Vienna (Austria), 16 November 2020 — Organized crime profits from vulnerable legal frameworks, threatening the most vulnerable populations and plunging victims into poverty and hardship. A global problem requires a multilateral solution, and in the year 2000 UNODC rose to the challenge by adopting a comprehensive framework to lead the fight against organized crime: the United Nations Convention against Transnational Organized Crime (UNTOC).
This year marked the 20th anniversary of the groundbreaking Convention – and to date, UNTOC remains the sole legally binding instrument to combat transnational organized crime. With 190 State parties, it is also the only multilateral protocol of its kind as well as the foremost tool for promoting international cooperation in the prevention and countering of organized crime.
As denoted by the ongoing health crisis interlaced with a rise in criminal activity, organized crime is a scourge that has seeped into every facet of people’s lives.
“The disruption caused by the COVID-19 crisis is presenting criminals with new opportunities to exploit the marginalized and at risk,” warned United Nations Secretary-General Antonio Guterres in a video address to commemorate the passing of the landmark Convention. “International cooperation through the Convention […] is more necessary than ever to promote the rule of law, tackle links between organized crime and terrorism, support victims and protect human rights,” he added.
In her remarks at the virtual Ministerial event to mark the Protocol’s 20th anniversary, UNODC Executive Director Ghada Waly reminded attendees of the vital role UNODC continues to play as a champion for this Convention. “By supporting governments to develop agile and effective international cooperation, countries and regions are better able to tackle new and evolving forms of crime. This includes urgent threats in the COVID crisis, such as trafficking in falsified medical products and cybercrime, as well as challenges highlighted in resolutions adopted in October, including trafficking in cultural property and crimes that affect the environment,” she said.
UNODC continues to help and protect countless victims of organized crime by spearheading UNTOC and providing assistance to its implementing parties. As the growing scourge of organized crime reaches new realms, the Convention grows to meet new challenges by establishing standards that assist States in adopting legislation to prosecute criminal offences. It also establishes frameworks for international cooperation; be it mutual legal assistance and extradition, or fostering law enforcement cooperation.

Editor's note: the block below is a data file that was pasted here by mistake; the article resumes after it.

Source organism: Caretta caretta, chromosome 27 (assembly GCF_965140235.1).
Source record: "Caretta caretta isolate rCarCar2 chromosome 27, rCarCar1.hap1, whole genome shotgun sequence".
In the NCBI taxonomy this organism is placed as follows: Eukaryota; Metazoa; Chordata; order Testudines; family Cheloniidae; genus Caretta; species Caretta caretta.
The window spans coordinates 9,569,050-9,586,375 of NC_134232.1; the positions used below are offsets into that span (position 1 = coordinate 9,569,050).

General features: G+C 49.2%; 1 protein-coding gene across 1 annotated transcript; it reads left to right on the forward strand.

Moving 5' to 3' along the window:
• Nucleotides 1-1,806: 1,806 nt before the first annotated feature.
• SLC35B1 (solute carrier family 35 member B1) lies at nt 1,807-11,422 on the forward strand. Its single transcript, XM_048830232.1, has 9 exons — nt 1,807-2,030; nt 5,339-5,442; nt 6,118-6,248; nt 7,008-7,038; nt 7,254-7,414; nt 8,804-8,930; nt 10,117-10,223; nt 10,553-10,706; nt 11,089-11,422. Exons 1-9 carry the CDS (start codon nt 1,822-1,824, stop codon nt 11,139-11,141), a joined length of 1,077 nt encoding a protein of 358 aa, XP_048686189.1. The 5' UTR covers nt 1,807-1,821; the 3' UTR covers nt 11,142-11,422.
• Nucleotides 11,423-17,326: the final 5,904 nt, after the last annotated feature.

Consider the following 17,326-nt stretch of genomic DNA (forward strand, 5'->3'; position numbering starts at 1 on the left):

In her statement, Ms. Waly reminded that although there is still a long road towards tackling organized crime by means of the Convention once and for all, the path forward is best approached as a cooperative effort. “Renewed action and concrete support are the true testament to commitment to tackling transnational organized crime, and protecting people. Let us use this anniversary to revitalize and reinvigorate cooperation through the Convention,” she said.
As the guardian of the implementation of UNTOC, UNODC has a vital role to play in assisting States as they translate their commitments into actions. That is why over its twenty years of existence as an emblematic tool to tackle one of the world’s major threats to peace and security, UNTOC has been supplemented by three Protocols that specifically address the major challenges of our times: Trafficking in Persons, Smuggling of Migrants, and Illicit Manufacturing of and Trafficking in Firearms respectively. Most recently, in 2018, UNODC further launched the Review Mechanism to the Convention, to facilitate cross-border cooperation and coordination in the implementation of UNTOC and its Protocols.
In October of this year, UNDOC continued to build synergies among member states by holding the 10th session of the Conference of the Parties to UNTOC, where a record seven resolutions were adopted by Member States. The efforts have further enhanced the UNTOC review mechanism, extending its reach to now include specific provisions for trafficking in firearms, trafficking in persons, trafficking in cultural property, environmental crime and falsified medical products.
Follow developments on this milestone throughout 2020 via social media through the hashtag #UNTOC20.